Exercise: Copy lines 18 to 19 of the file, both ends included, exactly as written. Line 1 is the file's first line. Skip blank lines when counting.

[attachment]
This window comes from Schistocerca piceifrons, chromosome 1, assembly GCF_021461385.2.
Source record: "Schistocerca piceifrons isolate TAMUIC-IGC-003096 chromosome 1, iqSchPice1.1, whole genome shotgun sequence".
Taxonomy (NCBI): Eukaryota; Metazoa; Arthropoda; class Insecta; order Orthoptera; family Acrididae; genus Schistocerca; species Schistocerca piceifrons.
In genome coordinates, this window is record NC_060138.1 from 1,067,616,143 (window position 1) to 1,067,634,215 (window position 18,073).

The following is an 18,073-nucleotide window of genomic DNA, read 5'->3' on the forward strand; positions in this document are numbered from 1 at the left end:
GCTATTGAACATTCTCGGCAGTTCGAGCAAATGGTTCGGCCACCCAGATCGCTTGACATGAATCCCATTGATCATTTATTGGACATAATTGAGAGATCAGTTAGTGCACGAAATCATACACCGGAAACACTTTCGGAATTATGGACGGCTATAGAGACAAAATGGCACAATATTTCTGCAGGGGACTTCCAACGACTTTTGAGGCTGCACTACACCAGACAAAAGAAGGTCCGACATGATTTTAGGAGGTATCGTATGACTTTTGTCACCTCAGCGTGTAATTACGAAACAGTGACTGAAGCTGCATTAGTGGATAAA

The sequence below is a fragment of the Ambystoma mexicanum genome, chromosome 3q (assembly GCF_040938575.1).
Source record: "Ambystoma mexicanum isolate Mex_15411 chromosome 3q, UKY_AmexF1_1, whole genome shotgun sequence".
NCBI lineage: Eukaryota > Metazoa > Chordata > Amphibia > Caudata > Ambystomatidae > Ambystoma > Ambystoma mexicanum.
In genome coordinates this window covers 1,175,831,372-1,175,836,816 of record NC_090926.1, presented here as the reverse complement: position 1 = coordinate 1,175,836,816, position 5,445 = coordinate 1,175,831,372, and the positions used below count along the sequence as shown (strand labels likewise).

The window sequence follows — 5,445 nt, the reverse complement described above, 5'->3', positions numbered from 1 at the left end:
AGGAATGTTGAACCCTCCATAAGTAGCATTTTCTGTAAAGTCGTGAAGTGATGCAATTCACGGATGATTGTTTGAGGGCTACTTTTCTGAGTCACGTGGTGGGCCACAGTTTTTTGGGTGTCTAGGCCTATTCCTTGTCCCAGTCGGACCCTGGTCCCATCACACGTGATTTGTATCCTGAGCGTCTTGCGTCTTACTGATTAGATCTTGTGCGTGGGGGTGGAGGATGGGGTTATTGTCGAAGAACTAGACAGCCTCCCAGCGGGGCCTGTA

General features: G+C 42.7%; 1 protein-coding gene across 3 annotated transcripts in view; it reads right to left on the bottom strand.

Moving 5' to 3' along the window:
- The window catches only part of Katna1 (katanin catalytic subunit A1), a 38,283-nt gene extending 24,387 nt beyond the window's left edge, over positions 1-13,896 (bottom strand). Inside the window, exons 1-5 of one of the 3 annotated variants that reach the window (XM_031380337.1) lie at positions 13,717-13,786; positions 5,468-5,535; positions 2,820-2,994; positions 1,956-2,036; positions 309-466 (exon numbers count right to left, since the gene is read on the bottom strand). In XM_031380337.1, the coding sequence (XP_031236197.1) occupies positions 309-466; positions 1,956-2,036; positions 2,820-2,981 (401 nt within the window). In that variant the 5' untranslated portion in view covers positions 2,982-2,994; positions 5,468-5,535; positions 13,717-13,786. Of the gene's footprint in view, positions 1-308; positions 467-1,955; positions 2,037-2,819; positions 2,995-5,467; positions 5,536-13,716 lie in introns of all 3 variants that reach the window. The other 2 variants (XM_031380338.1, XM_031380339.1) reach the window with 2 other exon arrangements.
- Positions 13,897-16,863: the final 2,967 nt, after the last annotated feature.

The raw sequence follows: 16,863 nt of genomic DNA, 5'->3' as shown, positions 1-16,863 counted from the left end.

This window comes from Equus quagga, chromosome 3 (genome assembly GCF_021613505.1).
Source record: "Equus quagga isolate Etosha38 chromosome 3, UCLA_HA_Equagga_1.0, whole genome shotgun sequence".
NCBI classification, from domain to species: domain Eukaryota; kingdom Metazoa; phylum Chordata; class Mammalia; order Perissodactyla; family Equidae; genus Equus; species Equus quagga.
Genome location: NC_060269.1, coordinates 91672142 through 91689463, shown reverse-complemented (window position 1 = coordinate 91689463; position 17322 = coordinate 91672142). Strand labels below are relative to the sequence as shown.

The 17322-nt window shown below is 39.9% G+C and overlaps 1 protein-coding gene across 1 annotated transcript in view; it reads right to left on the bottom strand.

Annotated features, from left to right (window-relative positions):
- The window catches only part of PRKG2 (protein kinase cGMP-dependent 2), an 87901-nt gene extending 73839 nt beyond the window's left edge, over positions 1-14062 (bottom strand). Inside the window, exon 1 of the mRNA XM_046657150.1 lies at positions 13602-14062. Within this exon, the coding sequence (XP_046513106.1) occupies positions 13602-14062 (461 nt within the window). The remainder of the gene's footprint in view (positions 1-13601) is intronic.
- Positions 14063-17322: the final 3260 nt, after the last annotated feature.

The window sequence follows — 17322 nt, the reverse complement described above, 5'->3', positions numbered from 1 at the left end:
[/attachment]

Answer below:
This window comes from Equus quagga, chromosome 3 (genome assembly GCF_021613505.1).
Source record: "Equus quagga isolate Etosha38 chromosome 3, UCLA_HA_Equagga_1.0, whole genome shotgun sequence".